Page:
Regina Cano

HAVANA TIMES — A few days ago the art exhibit “Sombra de Angeles” (Shadow of Angels), by painter Hanna Chomenko, opened at the Fayad Jamis Art Gallery, in the Alamar area of Havana. The show is composed of paintings, drawings and installations.

Consistent with the title, there abound angels — with and without wings — whose shapes recall ancient paintings and legends idealized by humanity, turning these collective creations into images of a world of dreams where other beings — the beautiful and the ugly, the good and the bad — found life throughout much of the Middle Ages.

It is an exhibition that centers on the human figure as a realistic element, sometimes in unusual environments. In the main hall we see traces of a new postmodern Baroque, something lyrical and recalling romanticism. The rooms adjacent lead us into intimate displays that cause us to ponder existence.

So, when you enter into Hanna’s exhibit, in addition to enjoying its timelessness, you might unexpectedly find that there’s an artist in Cuba who recreates this world in our present time — despite the current reality — as a kind of escape or parallel existence for those people who visit it.

But watch out!, Hanna told me. There’s a less idyllic world in the subsequent spaces that might be common to us: the dreams and ideals that transform us daily and remain looming before our lives like a mirage.

Hanna Chomenko is a young Cuban who is the daughter of a Polish father and a Cuban mother. She has lived in Cuba since her earliest years, and her origin — being between two cultures — is one of the influences of her work, as the artist acknowledges.

She studied at the San Alejandro Academy of Fine Arts in 1992 and has realized a number of individual and group exhibitions both in Cuba and abroad, receiving awards and citations for her work over the years. Her creations are now scattered over 14 countries.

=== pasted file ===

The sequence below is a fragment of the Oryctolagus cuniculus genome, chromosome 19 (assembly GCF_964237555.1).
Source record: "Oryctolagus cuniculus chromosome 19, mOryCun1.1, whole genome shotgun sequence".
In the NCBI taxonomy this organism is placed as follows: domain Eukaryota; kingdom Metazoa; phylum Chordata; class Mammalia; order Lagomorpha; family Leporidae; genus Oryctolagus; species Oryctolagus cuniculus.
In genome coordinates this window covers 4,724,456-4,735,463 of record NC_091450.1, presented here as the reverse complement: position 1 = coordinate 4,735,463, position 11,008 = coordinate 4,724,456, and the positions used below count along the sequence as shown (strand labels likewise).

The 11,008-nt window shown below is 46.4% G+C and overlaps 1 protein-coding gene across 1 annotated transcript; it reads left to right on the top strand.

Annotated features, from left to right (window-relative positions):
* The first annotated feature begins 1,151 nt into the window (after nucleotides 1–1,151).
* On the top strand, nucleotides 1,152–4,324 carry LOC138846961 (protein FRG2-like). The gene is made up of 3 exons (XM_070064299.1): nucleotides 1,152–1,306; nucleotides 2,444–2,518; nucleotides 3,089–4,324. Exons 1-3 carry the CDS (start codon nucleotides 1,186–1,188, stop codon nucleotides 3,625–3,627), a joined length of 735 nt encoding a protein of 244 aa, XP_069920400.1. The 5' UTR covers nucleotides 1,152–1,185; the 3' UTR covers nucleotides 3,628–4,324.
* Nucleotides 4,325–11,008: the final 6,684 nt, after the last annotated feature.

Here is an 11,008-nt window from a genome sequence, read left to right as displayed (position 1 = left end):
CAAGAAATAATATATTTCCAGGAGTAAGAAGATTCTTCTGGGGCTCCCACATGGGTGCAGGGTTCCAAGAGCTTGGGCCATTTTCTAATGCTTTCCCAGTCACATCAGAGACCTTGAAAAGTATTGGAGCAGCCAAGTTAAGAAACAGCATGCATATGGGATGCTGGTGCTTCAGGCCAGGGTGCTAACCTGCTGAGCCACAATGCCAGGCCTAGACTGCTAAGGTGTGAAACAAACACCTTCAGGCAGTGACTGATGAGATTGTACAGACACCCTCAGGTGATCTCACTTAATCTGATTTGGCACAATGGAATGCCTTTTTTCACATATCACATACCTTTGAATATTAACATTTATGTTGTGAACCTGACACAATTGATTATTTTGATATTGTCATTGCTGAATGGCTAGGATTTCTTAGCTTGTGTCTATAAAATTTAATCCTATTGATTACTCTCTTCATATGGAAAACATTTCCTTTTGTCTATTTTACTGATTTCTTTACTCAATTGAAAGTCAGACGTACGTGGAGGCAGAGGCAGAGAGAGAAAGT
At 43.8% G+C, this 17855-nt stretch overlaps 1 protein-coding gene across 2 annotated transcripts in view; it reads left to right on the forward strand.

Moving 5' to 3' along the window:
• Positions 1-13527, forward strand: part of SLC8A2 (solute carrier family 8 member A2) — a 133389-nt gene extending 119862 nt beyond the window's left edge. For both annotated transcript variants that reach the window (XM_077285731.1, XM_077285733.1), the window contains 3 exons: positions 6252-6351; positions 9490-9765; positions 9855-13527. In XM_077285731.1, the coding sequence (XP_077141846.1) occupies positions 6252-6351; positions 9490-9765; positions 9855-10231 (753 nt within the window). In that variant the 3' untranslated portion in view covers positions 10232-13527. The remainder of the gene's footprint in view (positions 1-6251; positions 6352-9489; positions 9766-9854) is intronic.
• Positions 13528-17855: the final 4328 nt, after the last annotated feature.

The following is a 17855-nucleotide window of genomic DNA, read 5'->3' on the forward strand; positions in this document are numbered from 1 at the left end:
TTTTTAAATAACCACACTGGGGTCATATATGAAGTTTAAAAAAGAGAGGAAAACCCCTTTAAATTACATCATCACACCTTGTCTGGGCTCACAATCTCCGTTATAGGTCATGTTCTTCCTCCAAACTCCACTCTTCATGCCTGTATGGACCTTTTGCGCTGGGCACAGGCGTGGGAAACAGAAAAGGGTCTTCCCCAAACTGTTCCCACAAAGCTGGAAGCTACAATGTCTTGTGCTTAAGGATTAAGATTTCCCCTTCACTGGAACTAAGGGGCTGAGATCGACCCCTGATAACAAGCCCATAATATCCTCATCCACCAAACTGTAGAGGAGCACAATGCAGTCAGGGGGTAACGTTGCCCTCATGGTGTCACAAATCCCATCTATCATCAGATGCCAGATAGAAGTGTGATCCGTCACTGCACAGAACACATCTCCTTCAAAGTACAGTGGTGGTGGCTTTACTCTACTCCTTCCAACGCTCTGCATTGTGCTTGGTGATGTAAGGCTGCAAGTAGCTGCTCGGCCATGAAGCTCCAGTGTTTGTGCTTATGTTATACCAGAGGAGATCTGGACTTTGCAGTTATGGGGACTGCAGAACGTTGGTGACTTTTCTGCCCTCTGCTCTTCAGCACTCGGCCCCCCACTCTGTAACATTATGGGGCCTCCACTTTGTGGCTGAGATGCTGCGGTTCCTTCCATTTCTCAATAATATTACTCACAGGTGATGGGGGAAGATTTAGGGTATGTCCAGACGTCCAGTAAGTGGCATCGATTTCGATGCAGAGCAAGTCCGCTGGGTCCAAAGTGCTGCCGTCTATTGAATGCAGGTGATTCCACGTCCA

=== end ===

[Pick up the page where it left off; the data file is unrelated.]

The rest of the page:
She is also a member of the Union of Writers and Artists of Cuba (UNEAC) and the Cuban Journalists Association (UPEC).

Hanna appropriates the soft feminine shapes that can be discovered within Havana’s architecture…of that pastiche that it is and from a different view of everyday life, that one day trapped but still accompanies her.

Click on the thumbnails below to view all the photos in this gallery. On your PC or laptop, you can use the directional arrows on the keyboard to move within the gallery. On cell phones use the keys on the screen.


Regina Cano

Regina Cano: I have lived my entire life in Havana, Cuba – the island from which I’ve still never left, and which I love. I was born on September 9, and my parents chose my name out of superstition, but my mother raised me outside the religion professed by her family. I studied accounting and finance at the University of Havana, a profession that I’m not engaged in for the time being, and that I substituted for doing crafts, some ceramics, and studying a little English and about painting. Ah! – concerning my picture: I identify with Rastafarian principles, but I am not one of them. I wear this cap from time to time, but I assure you I just didn't have a better picture.

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